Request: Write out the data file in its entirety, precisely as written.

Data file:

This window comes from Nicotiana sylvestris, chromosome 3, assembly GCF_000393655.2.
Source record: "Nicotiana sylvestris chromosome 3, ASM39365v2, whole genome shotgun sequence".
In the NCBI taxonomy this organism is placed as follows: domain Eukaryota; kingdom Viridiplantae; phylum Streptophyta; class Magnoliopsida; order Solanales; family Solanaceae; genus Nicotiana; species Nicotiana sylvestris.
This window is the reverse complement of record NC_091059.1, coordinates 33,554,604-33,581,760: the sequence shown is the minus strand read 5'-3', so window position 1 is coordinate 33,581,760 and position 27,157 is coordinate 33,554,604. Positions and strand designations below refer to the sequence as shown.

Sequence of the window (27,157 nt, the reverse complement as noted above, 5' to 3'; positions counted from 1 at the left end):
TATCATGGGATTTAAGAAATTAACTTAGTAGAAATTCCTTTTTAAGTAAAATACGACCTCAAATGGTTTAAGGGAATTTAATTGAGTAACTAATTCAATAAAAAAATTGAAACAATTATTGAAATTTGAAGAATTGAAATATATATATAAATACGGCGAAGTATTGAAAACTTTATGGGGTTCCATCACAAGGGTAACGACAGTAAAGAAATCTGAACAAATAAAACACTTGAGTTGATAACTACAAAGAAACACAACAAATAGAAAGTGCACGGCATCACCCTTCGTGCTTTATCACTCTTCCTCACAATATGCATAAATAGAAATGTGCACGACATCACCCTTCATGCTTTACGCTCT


This window comes from Nicotiana sylvestris, chromosome 3, assembly GCF_000393655.2.
Source record: "Nicotiana sylvestris chromosome 3, ASM39365v2, whole genome shotgun sequence".
In the NCBI taxonomy this organism is placed as follows: domain Eukaryota; kingdom Viridiplantae; phylum Streptophyta; class Magnoliopsida; order Solanales; family Solanaceae; genus Nicotiana; species Nicotiana sylvestris.
This window is the reverse complement of record NC_091059.1, coordinates 33,554,604-33,581,760: the sequence shown is the minus strand read 5'-3', so window position 1 is coordinate 33,581,760 and position 27,157 is coordinate 33,554,604. Positions and strand designations below refer to the sequence as shown.

Sequence of the window (27,157 nt, the reverse complement as noted above, 5' to 3'; positions counted from 1 at the left end):
TATCATGGGATTTAAGAAATTAACTTAGTAGAAATTCCTTTTTAAGTAAAATACGACCTCAAATGGTTTAAGGGAATTTAATTGAGTAACTAATTCAATAAAAAAATTGAAACAATTATTGAAATTTGAAGAATTGAAATATATATATAAATACGGCGAAGTATTGAAAACTTTATGGGGTTCCATCACAAGGGTAACGACAGTAAAGAAATCTGAACAAATAAAACACTTGAGTTGATAACTACAAAGAAACACAACAAATAGAAAGTGCACGGCATCACCCTTCGTGCTTTATCACTCTTCCTCACAATATGCATAAATAGAAATGTGCACGACATCACCCTTCATGCTTTACGCTCT